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regular-article-logo Thursday, 20 June 2024

Pauls of Apeejay Surrendra Group sell interest in UK-based Typhoo Tea

The group, which acquired the storied British tea brand 16 years ago, has sold its stake to a clutch of private equity players

Sambit Saha Calcutta Published 23.07.21, 01:43 AM
Representational image.

Representational image. Shutterstock

The Pauls of Apeejay Surrendra Group have sold their interest in the 120-year old UK-based Typhoo Tea which was the first to launch ready-packaged tea in the world.

The group, which acquired the storied British tea brand 16 years ago, has sold its stake to a clutch of private equity players.

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Zetland Capital, a private equity firm in London, has become the majority shareholder of the Merseyside, Liverpool-based company which has been battling heavy losses in the past few years that have exacerbated during the pandemic.

The Apeejay group has interests in real estate, hotels, shipping, tea plantations and logistics. It bought Typhoo from Premier Foods for £80 million in 2005.

The Indian operations will remain for the time being with the Apeejay Surrendra Group which owns 17 tea gardens in Assam.

Based out of Calcutta, the Pauls launched Typhoo packet teas and herbal infusions in India in 2008, building on its famed British legacy.

Typhoo Tea, founded in 1903, was also the first to launch a green tea blend in the UK. It has a number of other brands in its portfolio, including Glengettie, Melrose’s, instant tea brand Lift, organic brand Heath & Heather, and speciality tea brand Ridgways of London.

Confirming the transaction, Karan Paul, chairman of Apeejay Surrendra Group, told The Telegraph: “We have exited from Typhoo UK Ltd. However, the licence to sell teas under the Typhoo brand in India remains with us for the foreseeable future. It is going to be business as usual here.”

He refused to divulge the terms of the transaction.

Industry sources said Typhoo Tea has been steeped in losses and the sale will mean that the Apeejay group will no longer have to stump up money at regular intervals to support the British venture.

The Pauls decided to exit Typhoo Tea when it became apparent that they would have to make a very significant cash infusion into Typhoo Tea.

In a statement, Des Kingsley, CEO at Typhoo Tea Ltd, said: “This deal marks a new era in the ownership of Typhoo Tea. It has secured major investment that will enable us to re-assert our brands both in the UK and internationally to deliver profitable growth.”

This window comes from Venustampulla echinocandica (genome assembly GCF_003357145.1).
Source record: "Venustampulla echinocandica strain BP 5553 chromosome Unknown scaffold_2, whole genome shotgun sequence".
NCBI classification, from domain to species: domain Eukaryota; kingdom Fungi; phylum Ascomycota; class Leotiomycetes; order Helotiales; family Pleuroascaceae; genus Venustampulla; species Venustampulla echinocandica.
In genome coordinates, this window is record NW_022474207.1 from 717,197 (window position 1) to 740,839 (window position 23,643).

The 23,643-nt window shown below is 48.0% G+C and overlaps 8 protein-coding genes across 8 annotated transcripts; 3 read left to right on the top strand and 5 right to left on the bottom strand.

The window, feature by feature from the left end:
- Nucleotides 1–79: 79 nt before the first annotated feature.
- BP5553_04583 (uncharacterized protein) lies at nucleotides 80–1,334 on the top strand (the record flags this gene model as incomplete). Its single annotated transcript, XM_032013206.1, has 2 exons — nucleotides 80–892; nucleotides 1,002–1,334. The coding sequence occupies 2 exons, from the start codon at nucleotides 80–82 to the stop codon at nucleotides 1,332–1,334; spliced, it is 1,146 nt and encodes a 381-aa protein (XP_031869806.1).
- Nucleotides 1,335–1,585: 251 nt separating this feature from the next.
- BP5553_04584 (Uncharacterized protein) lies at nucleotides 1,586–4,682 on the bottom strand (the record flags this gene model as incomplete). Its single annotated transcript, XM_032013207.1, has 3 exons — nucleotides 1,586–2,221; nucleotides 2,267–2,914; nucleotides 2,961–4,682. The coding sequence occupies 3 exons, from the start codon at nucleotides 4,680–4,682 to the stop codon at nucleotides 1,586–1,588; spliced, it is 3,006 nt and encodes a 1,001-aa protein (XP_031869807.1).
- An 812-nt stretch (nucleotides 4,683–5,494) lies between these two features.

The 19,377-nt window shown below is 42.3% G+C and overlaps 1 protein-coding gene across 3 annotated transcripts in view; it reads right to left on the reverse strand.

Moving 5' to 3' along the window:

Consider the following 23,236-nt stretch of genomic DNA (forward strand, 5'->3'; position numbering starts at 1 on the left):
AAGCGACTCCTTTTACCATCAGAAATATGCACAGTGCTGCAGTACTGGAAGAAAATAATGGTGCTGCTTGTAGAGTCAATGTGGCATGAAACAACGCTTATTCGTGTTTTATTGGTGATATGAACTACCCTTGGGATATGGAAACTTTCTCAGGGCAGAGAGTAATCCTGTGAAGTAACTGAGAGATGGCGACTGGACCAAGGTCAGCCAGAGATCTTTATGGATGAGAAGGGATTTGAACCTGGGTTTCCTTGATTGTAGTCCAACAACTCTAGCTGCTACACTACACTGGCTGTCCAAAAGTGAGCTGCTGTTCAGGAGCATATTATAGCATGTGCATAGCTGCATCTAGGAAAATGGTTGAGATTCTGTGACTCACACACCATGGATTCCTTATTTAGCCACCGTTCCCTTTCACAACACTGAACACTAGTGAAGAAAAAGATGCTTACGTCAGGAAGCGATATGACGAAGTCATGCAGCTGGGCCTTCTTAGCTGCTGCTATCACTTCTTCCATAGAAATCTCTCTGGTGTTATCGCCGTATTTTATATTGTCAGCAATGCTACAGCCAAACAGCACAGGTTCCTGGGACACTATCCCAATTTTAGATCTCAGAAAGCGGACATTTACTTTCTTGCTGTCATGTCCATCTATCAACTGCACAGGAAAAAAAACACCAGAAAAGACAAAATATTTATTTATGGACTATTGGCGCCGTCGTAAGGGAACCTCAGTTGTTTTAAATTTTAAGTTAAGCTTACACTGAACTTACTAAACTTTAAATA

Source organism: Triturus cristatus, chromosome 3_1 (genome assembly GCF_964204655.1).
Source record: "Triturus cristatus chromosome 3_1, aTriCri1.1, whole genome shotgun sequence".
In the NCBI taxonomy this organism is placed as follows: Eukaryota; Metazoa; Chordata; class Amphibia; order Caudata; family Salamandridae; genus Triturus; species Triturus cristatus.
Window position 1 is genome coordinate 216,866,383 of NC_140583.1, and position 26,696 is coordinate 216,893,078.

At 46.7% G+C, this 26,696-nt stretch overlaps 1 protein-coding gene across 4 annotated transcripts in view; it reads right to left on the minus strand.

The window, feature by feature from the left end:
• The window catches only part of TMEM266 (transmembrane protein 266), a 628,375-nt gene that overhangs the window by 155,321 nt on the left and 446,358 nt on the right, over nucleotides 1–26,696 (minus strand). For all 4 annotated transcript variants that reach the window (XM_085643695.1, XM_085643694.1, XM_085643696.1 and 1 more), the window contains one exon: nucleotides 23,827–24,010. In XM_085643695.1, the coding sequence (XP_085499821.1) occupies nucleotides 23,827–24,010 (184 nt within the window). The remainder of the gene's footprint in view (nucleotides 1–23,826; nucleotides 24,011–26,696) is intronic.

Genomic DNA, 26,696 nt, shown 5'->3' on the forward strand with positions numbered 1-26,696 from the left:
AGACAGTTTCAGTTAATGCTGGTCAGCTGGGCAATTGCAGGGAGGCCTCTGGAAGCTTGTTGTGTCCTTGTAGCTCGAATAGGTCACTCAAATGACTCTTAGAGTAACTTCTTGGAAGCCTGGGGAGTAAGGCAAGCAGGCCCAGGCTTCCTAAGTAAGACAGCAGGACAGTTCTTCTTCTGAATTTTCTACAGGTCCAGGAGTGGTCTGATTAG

Ahmed Hamdani, founder and chief Investment officer at Zetland Capital, added: “We are delighted to support Des and the rest of the team. Our partnership will enable investment at an important time for the company and we are confident that Typhoo can regain its reputation as one of Britain’s most loved brands and drive innovation in the sector.”

Recent struggle

Typhoo Tea’s troubles began after its strategy to ramp up sales at its private label business floundered badly. The prolonged uncertainty over Brexit also weighed heavy because of rising material sourcing costs and the wild fluctuations in the dollar which was used to purchase teas, amplifying currency risks.

A new executive leadership team was put in place in 2019 and the company was forced to change its strategy, after acknowledging that the 12-month period prior to it had been a ‘watershed’ in Typhoo’s history. Net loss at Typhoo Tea Ltd surged by almost 50 per cent as on March 31, 2019 (see chart). The accounts since that date have yet to be prepared and filed. While preparing the accounts for the year ended March 2019, the directors made an assumption that the company would be able to meet all the liabilities, including loan instalments by April 30, 2021.

There was a breach of covenants on the loan facility for the year ended March 31, 2019 but the company had met all repayments and interest payments on time.

Moreover, Apeejay Tea (Panama) had signed a letter of support to provide all support to keep Typhoo afloat as a going concern for 12 months since the date on which the directors signed off on the annual accounts. However, the directors had warned that “whilst there is confidence that a solution to re-finance will be achieved, this could be impacted by events outside the firm’s control”.

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